- Application of plain language principles,
Â· legislative drafting authorities
- Pursuit of simplicity - not be at expense of clear & precise wording
3. APPLICABLE CONSTITUTIONAL PROVISIONS
A. BILL OF RIGHTS
- Legislation must be enacted before 4/2/2000 to give effect to the right of access to information --
(a) held by state; and
(b) held by another person and required for exercise or protection of any rights
(section 32(1) & item 23(1) of Schedule 6)
- Legislation may provide for reasonable measures to alleviate administrative and financial burden on State (section 32(2))
- Right to freedom of expression, including freedom to receive & impart information (section 16(1)(b))
- Right to privacy (section 14)
- Rights may be limited --
Â· in terms of law of general application
Â· to extent that limitation is reasonable & justifiable
Â· in open & democratic society
Â· based on human dignity, equality and freedom,
Â· taking into account relevant factors (section 36(1))
- When interpreting Bill of Rights, Courts --
(a) must promote values underlying open and democratic society based on human dignity, equality and freedom;
(b) must consider international law;
(c) may consider foreign law (section 39(1))
- Bill of Rights does not affect other rights or freedoms recognised or conferred by common or customary law or legislation to extent they are consistent with Bill of Rights (section 39(3))
B. OTHER CONSTITUTIONAL PROVISIONS
- National legislation must ensure promotion of --
(a) encouragement of public participation in policymaking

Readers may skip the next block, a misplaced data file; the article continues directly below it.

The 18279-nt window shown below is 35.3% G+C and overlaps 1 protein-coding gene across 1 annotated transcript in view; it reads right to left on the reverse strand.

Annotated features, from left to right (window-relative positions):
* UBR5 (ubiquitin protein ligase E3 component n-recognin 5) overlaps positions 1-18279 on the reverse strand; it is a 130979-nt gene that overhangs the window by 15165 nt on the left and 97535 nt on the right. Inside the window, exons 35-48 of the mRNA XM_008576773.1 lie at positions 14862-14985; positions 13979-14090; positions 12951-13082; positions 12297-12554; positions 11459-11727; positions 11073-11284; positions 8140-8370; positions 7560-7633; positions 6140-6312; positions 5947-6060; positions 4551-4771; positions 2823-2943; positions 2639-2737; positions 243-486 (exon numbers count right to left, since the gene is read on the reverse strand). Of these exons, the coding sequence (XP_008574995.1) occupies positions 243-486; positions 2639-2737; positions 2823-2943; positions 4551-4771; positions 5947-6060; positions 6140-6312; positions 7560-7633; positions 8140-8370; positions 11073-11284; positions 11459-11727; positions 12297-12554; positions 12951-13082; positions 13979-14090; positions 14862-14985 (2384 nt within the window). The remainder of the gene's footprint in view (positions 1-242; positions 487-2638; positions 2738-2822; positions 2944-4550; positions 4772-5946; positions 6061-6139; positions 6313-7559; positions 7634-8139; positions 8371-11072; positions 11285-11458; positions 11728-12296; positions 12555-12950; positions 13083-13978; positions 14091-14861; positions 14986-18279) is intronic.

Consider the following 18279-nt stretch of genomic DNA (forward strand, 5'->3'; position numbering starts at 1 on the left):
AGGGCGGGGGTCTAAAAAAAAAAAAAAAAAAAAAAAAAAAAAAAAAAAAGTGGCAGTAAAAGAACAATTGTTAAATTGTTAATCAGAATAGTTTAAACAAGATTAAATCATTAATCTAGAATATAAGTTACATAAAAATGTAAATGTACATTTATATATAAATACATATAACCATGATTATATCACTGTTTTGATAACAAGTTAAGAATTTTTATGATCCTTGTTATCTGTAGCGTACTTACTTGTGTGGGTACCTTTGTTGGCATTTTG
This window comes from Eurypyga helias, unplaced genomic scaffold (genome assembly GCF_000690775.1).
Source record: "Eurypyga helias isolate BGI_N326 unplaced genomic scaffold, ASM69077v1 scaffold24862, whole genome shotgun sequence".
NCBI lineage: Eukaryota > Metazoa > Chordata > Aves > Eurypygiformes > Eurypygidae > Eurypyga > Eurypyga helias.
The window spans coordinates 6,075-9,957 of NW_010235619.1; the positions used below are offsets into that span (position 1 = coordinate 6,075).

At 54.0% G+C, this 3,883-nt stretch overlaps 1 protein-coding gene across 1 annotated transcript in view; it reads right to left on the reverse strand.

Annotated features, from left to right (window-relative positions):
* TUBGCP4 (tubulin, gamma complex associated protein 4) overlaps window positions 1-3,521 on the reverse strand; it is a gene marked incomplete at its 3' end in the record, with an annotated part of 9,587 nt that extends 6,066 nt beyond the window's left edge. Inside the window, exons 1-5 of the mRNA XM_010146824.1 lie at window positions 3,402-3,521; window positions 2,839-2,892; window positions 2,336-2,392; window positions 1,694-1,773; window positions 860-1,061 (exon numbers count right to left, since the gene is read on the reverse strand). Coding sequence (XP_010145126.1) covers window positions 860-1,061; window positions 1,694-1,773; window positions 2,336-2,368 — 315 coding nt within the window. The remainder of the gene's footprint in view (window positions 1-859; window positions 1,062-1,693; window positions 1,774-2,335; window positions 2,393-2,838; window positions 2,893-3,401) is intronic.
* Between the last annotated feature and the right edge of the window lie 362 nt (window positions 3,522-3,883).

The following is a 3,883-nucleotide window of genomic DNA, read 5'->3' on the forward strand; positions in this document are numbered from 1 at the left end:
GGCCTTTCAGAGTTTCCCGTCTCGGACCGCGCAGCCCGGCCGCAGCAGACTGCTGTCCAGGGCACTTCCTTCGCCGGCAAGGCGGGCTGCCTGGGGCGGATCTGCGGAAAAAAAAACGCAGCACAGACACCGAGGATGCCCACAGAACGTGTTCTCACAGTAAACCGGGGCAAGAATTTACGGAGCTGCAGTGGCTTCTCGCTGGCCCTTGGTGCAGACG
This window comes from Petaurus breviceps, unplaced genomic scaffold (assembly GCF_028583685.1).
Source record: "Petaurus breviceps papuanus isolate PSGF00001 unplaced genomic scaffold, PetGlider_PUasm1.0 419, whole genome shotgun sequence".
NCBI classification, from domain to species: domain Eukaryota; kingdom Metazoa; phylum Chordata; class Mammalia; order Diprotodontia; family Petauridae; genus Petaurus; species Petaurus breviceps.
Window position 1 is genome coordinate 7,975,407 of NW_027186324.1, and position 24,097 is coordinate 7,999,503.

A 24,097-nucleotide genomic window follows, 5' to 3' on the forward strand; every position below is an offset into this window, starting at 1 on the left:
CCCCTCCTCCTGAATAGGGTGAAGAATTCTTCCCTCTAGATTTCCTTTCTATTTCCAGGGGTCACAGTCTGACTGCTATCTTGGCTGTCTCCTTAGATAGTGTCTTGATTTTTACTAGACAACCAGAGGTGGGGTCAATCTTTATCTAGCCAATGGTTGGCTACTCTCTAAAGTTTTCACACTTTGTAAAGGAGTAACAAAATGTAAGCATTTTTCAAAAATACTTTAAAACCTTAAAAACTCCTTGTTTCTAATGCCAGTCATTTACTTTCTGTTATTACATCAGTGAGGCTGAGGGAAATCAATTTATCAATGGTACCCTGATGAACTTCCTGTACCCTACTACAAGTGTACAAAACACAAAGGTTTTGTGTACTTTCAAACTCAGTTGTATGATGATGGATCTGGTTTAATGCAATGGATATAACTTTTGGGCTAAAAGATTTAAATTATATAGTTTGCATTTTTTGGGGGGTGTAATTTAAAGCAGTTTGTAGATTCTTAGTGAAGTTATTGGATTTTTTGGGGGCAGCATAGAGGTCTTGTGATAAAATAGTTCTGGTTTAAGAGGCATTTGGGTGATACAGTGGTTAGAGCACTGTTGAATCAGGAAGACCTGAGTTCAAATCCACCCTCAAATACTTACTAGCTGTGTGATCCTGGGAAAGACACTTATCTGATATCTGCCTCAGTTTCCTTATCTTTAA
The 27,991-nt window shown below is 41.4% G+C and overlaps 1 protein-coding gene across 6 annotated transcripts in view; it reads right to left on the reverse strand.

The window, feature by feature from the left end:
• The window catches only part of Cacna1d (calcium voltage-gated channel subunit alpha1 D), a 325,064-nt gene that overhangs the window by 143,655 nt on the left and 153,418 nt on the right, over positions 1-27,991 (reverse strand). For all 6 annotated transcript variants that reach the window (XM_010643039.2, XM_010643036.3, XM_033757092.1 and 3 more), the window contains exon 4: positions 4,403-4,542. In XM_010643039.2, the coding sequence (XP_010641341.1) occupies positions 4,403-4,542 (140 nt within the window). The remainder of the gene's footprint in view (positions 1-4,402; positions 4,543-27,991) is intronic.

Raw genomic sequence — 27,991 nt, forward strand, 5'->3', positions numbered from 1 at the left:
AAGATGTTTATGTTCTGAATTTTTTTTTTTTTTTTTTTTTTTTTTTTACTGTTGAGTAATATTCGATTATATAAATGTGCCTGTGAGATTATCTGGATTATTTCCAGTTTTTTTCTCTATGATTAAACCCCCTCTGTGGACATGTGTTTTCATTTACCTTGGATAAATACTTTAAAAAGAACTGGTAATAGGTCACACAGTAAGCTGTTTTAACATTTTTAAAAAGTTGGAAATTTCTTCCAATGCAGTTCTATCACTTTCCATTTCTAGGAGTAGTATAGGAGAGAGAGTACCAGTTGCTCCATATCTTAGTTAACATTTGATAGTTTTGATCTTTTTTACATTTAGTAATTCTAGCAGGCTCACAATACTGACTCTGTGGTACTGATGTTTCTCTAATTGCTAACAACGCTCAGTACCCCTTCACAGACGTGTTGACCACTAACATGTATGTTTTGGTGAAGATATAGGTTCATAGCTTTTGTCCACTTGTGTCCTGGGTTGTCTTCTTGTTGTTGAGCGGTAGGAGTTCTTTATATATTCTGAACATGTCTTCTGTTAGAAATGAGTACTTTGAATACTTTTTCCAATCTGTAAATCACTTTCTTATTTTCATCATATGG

(b) accountable public administration;
(c) transparency by providing public with
Â· accurate information
(section 195(1)(e), (f) and (g) and (3))
- Applies to --
Â· administration in national, provincial and local sphere of government
Â· organs of state
Â· public enterprises
- Where "organ of state" is used in Constitution it means:
(a) department of state or administration in any sphere of government;
(b) any other functionary or institution -
(i) exercising power or performing function i t o Constitution or provincial constitution;
(ii) exercising public power or performing public function in terms of legislation, but does not include court or judicial officer
4. OBJECTS OF BILL
- Principal objects of Bill are to --
(a) give effect to constitutional right of access to information held by state;
(b) partially give effect to constitutional right of access to information held by another person and which is required for exercising or protecting any right;
(c) generally, to promote transparency and accountability by all organs of state by-
(i) providing the public with timely, accessible and accurate information; and
(ii) empowering the public to effectively scrutinise, and participate in, governmental decision-making that affect them.
- To attain principal objects, Bill includes specific provision for --
(a) public access, on request, to information held by state, subject to exemptions necessary to protect good governance, personal privacy & commercial confidentiality;
(b) disclosure of information obtained in accordance with this Act;